As I am learning OpenGL I often stumble upon so-called eye space coordinates.

If I am right, you typically have three matrices. Model matrix, view matrix and projection matrix. Though I am not entirely sure how the mathematics behind that works, I do know that the convert coordinates to world space, view space and screen space.

But where is the eye space, and which matrices do I need to convert something to eye space?

up vote 55 down vote accepted

Perhaps the following illustration showing the relationship between the various spaces will help:The OpenGL transformation pipeline

Depending if you're using the fixed-function pipeline (you are if you call glMatrixMode(), for example), or using shaders, the operations are identical - it's just a matter of whether you code them directly in a shader, or the OpenGL pipeline aids in your work.

While there's distaste in discussing things in terms of the fixed-function pipeline, it makes the conversation simpler, so I'll start there.

In legacy OpenGL (i.e., versions before OpenGL 3.1, or using compatibility profiles), two matrix stacks are defined: model-view, and projection, and when an application starts the matrix at the top of each stack is an identity matrix (1.0 on the diagonal, 0.0 for all other elements). If you draw coordinates in that space, you're effectively rendering in normalized device coordinates(NDCs), which clips out any vertices outside of the range [-1,1] in both X, Y, and Z. The viewport transform (as set by calling glViewport()) is what maps NDCs into window coordinates (well, viewport coordinates, really, but most often the viewport and the window are the same size and location), and the depth value to the depth range (which is [0,1] by default).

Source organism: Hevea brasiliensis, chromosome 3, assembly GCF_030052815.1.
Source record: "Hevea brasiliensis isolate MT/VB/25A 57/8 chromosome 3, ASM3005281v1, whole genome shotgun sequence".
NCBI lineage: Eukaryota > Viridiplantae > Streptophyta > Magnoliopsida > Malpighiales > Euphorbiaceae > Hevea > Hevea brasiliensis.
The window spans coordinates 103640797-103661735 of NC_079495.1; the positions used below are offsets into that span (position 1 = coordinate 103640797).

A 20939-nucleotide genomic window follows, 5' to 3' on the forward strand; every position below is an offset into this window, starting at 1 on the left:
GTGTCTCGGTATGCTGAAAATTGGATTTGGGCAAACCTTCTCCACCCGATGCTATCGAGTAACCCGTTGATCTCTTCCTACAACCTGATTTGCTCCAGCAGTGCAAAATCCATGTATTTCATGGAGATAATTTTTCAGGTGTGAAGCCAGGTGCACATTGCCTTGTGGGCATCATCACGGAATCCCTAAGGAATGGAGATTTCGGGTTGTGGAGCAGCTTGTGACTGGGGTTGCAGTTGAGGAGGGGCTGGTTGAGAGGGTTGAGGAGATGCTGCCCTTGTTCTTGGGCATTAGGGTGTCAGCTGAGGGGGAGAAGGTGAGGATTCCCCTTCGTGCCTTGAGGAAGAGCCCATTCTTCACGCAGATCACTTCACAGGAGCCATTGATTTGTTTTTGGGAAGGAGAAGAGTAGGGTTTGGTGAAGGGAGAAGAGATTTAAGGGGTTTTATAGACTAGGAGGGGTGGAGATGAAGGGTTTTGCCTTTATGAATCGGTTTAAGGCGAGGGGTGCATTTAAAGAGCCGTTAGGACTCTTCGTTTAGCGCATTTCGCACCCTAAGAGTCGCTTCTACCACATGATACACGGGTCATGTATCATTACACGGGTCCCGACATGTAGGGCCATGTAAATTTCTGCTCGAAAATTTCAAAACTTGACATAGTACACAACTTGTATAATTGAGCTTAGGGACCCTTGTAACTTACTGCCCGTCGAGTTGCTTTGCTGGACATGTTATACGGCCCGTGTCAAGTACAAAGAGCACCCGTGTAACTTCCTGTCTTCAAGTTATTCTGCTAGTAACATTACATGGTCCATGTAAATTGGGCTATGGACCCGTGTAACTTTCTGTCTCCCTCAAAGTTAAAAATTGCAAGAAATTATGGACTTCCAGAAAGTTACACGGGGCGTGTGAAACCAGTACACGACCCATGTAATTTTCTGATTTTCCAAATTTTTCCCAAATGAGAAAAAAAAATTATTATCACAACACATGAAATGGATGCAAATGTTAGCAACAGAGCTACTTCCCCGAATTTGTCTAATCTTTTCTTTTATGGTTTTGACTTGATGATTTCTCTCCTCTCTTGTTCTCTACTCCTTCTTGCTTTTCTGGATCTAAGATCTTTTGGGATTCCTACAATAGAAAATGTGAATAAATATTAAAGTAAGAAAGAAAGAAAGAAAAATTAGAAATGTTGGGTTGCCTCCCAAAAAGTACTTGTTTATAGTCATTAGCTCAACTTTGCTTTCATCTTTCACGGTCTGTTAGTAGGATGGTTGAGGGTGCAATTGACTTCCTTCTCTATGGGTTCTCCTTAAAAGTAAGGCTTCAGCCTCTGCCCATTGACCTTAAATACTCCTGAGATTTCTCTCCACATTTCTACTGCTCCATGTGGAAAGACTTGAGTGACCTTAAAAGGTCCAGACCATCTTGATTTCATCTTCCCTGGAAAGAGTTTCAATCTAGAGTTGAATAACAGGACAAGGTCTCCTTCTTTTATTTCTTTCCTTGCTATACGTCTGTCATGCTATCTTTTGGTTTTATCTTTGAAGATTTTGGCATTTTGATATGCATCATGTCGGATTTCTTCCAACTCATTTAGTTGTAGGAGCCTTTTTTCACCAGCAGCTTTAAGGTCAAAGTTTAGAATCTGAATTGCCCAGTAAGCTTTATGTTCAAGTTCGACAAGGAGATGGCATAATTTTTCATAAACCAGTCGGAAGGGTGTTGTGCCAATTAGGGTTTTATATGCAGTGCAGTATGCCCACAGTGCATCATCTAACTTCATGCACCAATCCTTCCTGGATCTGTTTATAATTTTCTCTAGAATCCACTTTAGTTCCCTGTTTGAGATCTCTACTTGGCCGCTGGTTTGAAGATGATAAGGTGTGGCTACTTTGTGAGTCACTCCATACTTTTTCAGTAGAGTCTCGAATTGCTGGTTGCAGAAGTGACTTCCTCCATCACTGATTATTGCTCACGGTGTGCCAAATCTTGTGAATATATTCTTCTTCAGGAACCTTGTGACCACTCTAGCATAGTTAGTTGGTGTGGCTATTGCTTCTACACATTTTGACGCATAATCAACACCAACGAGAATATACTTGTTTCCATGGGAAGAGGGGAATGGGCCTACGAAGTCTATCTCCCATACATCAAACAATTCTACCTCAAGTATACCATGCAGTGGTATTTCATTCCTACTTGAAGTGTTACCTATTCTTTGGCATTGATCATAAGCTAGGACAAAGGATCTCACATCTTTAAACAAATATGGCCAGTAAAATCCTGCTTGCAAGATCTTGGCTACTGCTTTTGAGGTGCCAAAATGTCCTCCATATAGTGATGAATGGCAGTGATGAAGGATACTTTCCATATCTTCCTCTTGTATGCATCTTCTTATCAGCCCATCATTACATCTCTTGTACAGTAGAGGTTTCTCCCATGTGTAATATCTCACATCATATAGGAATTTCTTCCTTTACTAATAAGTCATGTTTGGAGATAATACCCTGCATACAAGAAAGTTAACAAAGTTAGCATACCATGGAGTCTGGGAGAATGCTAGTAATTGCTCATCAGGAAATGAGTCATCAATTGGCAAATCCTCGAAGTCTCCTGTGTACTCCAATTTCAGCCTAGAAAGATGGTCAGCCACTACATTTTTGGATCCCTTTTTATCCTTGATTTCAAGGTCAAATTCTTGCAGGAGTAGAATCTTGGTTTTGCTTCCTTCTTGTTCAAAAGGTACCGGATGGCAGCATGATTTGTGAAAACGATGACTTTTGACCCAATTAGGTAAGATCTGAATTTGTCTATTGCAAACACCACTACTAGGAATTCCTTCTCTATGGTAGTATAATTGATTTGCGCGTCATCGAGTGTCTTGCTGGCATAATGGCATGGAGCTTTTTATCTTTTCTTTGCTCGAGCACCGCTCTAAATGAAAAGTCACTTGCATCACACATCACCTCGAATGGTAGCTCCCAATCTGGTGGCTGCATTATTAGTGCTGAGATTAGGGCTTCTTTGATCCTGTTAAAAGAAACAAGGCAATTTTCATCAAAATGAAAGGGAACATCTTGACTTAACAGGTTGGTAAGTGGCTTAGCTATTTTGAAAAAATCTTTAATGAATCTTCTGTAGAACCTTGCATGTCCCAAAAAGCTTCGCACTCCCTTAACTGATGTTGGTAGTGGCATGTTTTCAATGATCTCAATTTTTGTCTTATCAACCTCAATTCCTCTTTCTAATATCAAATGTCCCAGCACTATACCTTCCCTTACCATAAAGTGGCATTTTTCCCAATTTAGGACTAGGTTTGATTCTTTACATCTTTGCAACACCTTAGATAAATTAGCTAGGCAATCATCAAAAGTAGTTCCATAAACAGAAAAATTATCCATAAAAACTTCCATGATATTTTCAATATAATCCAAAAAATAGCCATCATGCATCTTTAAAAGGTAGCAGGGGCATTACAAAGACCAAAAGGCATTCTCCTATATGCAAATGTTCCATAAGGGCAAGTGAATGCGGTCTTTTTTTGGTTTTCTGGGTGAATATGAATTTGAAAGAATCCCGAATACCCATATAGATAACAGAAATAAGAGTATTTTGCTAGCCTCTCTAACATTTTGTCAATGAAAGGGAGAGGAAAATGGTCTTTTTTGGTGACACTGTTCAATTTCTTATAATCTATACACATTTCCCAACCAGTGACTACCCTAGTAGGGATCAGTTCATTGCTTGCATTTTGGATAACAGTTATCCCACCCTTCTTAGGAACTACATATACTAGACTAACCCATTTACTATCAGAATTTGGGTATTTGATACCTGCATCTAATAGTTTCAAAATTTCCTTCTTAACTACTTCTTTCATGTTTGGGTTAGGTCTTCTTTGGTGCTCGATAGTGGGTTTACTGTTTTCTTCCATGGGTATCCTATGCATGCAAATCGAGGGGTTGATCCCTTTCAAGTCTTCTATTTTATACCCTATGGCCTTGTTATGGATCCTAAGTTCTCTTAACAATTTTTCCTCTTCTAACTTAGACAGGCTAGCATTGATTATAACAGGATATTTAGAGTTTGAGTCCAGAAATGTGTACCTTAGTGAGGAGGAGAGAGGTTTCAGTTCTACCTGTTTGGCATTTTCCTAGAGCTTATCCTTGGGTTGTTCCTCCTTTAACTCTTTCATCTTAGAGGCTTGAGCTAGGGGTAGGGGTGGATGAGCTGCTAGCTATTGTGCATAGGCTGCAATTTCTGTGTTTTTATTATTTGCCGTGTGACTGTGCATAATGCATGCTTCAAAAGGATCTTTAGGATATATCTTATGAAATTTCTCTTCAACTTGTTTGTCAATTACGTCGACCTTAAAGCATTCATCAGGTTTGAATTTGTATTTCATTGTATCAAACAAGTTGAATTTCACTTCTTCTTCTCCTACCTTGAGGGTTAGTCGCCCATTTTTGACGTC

Now, in most applications, the first transformation that's specified is the projection transform, which come in two varieties: orthographic and perspective projections. An orthographic projection preserves angles, and is usually used in scientific and engineering applications, since it doesn't distort the relative lengths of line segments. In legacy OpenGL, orthographic projections are specified by either glOrtho or gluOrtho2D. More commonly used are perspective transforms, which mimic how the eye works (i.e., objects far from the eye are smaller than those close), and are specified by either glFrustum or gluPerspective. For perspective projections, they defined a viewing frustum, which is a truncated pyramid anchored at the eye's location, which are specified in eye coordinates. In eye coordinates, the "eye" is located at the origin, and looking down the -Z axis. Your near and far clipping planes are specified as distances along the -Z axis. If you render in eye coordinates, any geometry specified between the near and far clipping planes, and inside of the viewing frustum will not be culled, and will be transformed to appear in the viewport. Here's a diagram of a perspective projection, and its relationship to the image plane Viewing frustum.

The eye is located at the apex of the viewing frustum.

The last transformation to discuss is the model-view transform, which is responsible for moving coordinate systems (and not objects; more on that in a moment) such that they are well position relative to the eye and the viewing frustum. Common modeling transforms are translations, scales, rotations, and shears (of which there's no native support in OpenGL).